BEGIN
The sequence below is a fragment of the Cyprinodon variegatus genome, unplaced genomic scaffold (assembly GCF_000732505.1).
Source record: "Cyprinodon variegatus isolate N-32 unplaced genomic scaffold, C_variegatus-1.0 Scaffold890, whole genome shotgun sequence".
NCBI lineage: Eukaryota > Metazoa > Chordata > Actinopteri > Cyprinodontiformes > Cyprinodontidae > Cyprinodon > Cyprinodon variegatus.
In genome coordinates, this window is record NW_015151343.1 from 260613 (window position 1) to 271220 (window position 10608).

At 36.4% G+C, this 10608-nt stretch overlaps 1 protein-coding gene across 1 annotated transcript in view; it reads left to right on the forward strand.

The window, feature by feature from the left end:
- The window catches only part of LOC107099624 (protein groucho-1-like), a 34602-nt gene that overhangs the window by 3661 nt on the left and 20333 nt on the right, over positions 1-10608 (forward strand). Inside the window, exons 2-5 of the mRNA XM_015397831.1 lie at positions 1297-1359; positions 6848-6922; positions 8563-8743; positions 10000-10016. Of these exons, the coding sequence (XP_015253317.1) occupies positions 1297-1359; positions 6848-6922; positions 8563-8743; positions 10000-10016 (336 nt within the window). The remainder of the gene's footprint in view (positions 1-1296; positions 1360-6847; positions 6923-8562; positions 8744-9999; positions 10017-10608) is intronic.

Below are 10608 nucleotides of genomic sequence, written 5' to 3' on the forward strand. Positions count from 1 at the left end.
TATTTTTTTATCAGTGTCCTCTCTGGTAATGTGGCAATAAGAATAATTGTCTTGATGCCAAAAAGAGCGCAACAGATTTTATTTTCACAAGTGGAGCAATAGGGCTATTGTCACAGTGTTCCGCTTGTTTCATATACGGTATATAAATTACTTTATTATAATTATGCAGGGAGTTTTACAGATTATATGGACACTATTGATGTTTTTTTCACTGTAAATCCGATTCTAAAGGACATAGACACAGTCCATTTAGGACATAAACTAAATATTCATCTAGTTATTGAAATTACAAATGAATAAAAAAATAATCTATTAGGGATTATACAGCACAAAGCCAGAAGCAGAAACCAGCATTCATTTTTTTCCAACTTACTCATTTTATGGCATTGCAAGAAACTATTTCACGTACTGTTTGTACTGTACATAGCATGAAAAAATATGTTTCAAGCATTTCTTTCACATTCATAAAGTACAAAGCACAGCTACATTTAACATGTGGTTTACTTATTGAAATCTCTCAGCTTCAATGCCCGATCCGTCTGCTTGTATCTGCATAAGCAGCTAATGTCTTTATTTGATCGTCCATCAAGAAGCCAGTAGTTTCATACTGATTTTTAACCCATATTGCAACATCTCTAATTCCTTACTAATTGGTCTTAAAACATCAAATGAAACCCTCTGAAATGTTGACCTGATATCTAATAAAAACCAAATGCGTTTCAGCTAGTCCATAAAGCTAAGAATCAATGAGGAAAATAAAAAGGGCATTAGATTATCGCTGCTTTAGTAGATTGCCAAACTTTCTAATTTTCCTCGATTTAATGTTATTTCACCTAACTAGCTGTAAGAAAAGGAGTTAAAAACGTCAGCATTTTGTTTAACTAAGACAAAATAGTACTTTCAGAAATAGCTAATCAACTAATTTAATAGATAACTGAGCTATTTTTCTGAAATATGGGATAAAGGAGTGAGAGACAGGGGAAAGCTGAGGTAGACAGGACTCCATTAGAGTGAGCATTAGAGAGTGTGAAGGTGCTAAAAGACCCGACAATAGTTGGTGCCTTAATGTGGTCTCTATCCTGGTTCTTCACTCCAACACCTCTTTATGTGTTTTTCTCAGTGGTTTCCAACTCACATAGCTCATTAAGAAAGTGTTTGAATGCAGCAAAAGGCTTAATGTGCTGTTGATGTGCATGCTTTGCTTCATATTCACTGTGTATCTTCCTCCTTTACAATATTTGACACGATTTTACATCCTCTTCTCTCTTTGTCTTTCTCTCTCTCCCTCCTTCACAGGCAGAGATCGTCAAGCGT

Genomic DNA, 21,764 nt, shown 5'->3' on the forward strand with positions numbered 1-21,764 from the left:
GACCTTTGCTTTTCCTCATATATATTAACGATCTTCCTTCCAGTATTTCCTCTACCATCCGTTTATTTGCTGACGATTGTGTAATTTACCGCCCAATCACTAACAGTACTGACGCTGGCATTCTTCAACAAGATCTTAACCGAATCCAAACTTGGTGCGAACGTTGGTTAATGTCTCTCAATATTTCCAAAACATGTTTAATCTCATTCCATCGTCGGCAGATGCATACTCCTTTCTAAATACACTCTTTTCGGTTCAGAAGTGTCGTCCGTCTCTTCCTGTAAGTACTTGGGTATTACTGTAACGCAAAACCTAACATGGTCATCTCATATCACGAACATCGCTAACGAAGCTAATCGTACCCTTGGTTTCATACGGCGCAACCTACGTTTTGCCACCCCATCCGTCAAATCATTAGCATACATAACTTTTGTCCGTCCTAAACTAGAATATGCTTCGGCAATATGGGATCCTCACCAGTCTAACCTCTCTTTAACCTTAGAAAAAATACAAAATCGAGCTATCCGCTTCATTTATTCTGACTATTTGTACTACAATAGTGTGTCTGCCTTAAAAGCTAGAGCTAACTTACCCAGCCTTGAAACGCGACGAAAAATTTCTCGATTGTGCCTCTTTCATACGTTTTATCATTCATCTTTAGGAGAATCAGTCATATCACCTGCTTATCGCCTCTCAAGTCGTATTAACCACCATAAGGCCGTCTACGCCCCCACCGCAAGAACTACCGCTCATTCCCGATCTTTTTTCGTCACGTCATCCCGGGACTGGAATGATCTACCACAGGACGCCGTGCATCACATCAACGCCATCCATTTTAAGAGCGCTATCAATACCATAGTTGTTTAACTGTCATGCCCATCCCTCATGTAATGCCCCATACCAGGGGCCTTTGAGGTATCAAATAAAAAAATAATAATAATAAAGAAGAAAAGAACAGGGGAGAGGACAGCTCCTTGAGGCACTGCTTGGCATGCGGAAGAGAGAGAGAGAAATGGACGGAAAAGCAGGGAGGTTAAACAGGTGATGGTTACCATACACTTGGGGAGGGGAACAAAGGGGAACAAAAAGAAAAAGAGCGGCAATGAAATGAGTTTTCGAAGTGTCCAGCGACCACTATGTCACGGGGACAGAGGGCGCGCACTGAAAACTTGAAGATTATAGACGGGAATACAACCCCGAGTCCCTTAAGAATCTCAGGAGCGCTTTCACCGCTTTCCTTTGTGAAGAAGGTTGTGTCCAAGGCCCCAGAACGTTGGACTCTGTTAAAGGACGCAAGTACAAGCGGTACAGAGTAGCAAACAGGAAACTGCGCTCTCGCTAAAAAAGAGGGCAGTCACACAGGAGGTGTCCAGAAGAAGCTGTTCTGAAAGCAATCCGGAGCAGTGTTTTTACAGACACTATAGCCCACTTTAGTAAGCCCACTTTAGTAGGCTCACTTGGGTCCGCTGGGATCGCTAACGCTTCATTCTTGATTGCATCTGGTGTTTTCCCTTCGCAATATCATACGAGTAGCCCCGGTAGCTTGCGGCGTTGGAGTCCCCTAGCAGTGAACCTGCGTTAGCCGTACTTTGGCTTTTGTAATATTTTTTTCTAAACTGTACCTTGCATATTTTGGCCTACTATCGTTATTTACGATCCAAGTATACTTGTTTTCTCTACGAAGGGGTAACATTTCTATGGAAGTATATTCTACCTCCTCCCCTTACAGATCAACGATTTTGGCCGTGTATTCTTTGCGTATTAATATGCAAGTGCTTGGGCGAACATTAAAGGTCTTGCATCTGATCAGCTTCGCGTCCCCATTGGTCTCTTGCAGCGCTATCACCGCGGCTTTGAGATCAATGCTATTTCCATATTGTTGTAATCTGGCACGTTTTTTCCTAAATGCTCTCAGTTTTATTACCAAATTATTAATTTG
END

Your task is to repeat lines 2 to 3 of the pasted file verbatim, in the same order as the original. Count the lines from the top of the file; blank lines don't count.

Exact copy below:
Source record: "Cyprinodon variegatus isolate N-32 unplaced genomic scaffold, C_variegatus-1.0 Scaffold890, whole genome shotgun sequence".
NCBI lineage: Eukaryota > Metazoa > Chordata > Actinopteri > Cyprinodontiformes > Cyprinodontidae > Cyprinodon > Cyprinodon variegatus.